The most painful estrangement: Death at birth


The most painful estrangement: Death at birth


Cacciatore J


Seminars in Perinatology




article; human; social support; palliative therapy; coping; mourning; stillbirth; guilt; depression; emotion; identity; suicide; posttraumatic stress disorder; personal experience; bereavement; avoidance behavior; emotional stress; child death; prevalence; decision making; family history; regret; emotional support; lactation; sadness; fear; continuing education; sorrow; community care; stigma; spontaneous abortion; self concept; shame; loneliness; alienation; complicated grief/dt [Drug Therapy]; family stress; naltrexone/dt [Drug Therapy]; rage; social bonding; traffic accident


More than two million babies a year die during or before birth around the world, evoking grief that is traumatic. Because the psychological, physical, social, and emotional ramifications of grief following a baby's death are so enduring and intense, social support is essential to helping families cope. In particular, emotional acts of caring and judicious use of language are crucial, avoiding the use of the terms that belittle the value of the baby's life and the importance of the baby as part of a family history. Traumatic grief informed continuing education can aid providers in increasing sensitivity to the needs of grieving families and minimize additional trauma and suffering in the aftermath of such loss.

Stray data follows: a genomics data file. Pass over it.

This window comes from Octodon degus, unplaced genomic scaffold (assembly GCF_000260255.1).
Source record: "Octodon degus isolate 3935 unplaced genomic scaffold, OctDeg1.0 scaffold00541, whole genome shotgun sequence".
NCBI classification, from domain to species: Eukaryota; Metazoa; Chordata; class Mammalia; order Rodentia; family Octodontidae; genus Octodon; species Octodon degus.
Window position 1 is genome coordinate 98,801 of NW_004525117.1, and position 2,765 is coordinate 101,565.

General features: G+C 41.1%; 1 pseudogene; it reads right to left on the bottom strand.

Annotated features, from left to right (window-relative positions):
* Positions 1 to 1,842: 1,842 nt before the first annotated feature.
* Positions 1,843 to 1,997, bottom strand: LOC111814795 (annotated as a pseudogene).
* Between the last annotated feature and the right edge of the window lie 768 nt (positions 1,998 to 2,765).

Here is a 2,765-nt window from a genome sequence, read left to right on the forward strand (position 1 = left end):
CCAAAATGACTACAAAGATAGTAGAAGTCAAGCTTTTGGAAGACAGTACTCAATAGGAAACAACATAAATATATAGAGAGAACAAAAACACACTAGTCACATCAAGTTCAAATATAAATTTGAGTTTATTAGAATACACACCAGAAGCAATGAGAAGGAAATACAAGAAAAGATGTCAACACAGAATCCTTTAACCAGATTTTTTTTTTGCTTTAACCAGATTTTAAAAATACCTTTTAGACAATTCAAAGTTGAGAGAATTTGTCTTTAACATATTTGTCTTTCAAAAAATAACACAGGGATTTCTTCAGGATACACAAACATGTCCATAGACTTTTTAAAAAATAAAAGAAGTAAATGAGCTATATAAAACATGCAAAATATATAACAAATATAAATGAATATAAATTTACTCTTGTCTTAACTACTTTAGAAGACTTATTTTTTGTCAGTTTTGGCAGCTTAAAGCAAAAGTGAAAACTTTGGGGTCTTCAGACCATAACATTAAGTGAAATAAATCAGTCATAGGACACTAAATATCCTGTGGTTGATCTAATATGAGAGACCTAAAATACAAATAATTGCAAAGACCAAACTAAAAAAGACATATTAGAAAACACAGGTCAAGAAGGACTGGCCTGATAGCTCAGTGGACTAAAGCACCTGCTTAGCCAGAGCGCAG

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April List 2024



Cacciatore J, “The most painful estrangement: Death at birth,” Pediatric Palliative Care Library, accessed May 20, 2024,